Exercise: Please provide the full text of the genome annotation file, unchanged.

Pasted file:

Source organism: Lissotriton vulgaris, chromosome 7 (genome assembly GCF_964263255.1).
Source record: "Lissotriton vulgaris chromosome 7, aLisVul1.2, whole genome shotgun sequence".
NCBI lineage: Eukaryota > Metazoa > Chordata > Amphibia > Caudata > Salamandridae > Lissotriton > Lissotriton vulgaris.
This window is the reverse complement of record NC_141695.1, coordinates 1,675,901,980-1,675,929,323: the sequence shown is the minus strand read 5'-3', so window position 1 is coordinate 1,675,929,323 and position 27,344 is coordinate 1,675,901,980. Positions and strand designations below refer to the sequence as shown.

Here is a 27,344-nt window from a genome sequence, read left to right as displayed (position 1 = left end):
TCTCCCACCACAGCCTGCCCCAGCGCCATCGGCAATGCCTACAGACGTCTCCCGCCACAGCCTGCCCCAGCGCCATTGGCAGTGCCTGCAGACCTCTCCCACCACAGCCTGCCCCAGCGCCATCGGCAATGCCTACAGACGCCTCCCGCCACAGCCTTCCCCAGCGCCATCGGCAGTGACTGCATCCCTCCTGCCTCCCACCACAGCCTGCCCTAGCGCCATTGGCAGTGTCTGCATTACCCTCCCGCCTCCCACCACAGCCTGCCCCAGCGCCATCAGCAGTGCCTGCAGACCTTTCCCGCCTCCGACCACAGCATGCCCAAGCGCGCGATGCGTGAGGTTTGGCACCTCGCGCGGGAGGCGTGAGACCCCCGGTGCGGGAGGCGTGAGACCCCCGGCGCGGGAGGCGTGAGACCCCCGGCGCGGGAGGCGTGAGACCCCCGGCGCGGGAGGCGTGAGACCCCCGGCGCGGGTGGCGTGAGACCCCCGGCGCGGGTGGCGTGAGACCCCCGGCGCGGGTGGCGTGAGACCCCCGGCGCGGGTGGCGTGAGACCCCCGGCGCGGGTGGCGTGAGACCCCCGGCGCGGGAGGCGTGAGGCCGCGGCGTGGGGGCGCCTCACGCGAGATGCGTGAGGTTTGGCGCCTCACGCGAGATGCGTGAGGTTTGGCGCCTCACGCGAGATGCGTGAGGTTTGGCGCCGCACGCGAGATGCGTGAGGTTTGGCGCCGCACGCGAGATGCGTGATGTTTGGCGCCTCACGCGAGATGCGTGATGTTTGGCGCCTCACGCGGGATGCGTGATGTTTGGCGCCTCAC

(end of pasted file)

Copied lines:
Source organism: Lissotriton vulgaris, chromosome 7 (genome assembly GCF_964263255.1).
Source record: "Lissotriton vulgaris chromosome 7, aLisVul1.2, whole genome shotgun sequence".
NCBI lineage: Eukaryota > Metazoa > Chordata > Amphibia > Caudata > Salamandridae > Lissotriton > Lissotriton vulgaris.
This window is the reverse complement of record NC_141695.1, coordinates 1,675,901,980-1,675,929,323: the sequence shown is the minus strand read 5'-3', so window position 1 is coordinate 1,675,929,323 and position 27,344 is coordinate 1,675,901,980. Positions and strand designations below refer to the sequence as shown.

Here is a 27,344-nt window from a genome sequence, read left to right as displayed (position 1 = left end):
TCTCCCACCACAGCCTGCCCCAGCGCCATCGGCAATGCCTACAGACGTCTCCCGCCACAGCCTGCCCCAGCGCCATTGGCAGTGCCTGCAGACCTCTCCCACCACAGCCTGCCCCAGCGCCATCGGCAATGCCTACAGACGCCTCCCGCCACAGCCTTCCCCAGCGCCATCGGCAGTGACTGCATCCCTCCTGCCTCCCACCACAGCCTGCCCTAGCGCCATTGGCAGTGTCTGCATTACCCTCCCGCCTCCCACCACAGCCTGCCCCAGCGCCATCAGCAGTGCCTGCAGACCTTTCCCGCCTCCGACCACAGCATGCCCAAGCGCGCGATGCGTGAGGTTTGGCACCTCGCGCGGGAGGCGTGAGACCCCCGGTGCGGGAGGCGTGAGACCCCCGGCGCGGGAGGCGTGAGACCCCCGGCGCGGGAGGCGTGAGACCCCCGGCGCGGGAGGCGTGAGACCCCCGGCGCGGGTGGCGTGAGACCCCCGGCGCGGGTGGCGTGAGACCCCCGGCGCGGGTGGCGTGAGACCCCCGGCGCGGGTGGCGTGAGACCCCCGGCGCGGGTGGCGTGAGACCCCCGGCGCGGGAGGCGTGAGGCCGCGGCGTGGGGGCGCCTCACGCGAGATGCGTGAGGTTTGGCGCCTCACGCGAGATGCGTGAGGTTTGGCGCCTCACGCGAGATGCGTGAGGTTTGGCGCCGCACGCGAGATGCGTGAGGTTTGGCGCCGCACGCGAGATGCGTGATGTTTGGCGCCTCACGCGAGATGCGTGATGTTTGGCGCCTCACGCGGGATGCGTGATGTTTGGCGCCTCAC